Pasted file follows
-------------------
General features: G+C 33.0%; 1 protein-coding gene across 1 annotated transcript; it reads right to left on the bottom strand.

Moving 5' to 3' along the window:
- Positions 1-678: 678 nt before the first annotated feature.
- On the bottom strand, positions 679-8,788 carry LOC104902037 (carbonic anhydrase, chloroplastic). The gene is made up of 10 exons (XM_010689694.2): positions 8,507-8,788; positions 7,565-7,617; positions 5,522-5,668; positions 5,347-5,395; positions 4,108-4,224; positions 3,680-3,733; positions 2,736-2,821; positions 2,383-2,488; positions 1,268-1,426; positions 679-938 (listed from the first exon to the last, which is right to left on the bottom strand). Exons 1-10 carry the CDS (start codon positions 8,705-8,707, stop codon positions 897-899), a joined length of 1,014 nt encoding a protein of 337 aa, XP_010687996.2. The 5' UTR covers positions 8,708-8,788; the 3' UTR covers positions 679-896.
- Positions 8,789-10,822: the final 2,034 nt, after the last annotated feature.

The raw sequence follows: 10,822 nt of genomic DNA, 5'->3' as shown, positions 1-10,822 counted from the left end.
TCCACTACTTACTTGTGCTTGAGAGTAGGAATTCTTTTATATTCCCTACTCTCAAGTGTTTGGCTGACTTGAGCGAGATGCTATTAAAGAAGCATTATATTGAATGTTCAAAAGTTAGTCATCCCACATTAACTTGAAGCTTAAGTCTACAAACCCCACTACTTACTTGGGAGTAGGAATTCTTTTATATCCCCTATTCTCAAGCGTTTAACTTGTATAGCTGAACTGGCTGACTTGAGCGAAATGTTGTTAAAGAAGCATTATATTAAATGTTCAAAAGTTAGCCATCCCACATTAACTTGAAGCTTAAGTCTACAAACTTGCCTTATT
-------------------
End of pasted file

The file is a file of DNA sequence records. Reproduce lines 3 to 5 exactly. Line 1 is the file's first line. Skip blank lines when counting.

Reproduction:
- Positions 1-678: 678 nt before the first annotated feature.
- On the bottom strand, positions 679-8,788 carry LOC104902037 (carbonic anhydrase, chloroplastic). The gene is made up of 10 exons (XM_010689694.2): positions 8,507-8,788; positions 7,565-7,617; positions 5,522-5,668; positions 5,347-5,395; positions 4,108-4,224; positions 3,680-3,733; positions 2,736-2,821; positions 2,383-2,488; positions 1,268-1,426; positions 679-938 (listed from the first exon to the last, which is right to left on the bottom strand). Exons 1-10 carry the CDS (start codon positions 8,705-8,707, stop codon positions 897-899), a joined length of 1,014 nt encoding a protein of 337 aa, XP_010687996.2. The 5' UTR covers positions 8,708-8,788; the 3' UTR covers positions 679-896.
- Positions 8,789-10,822: the final 2,034 nt, after the last annotated feature.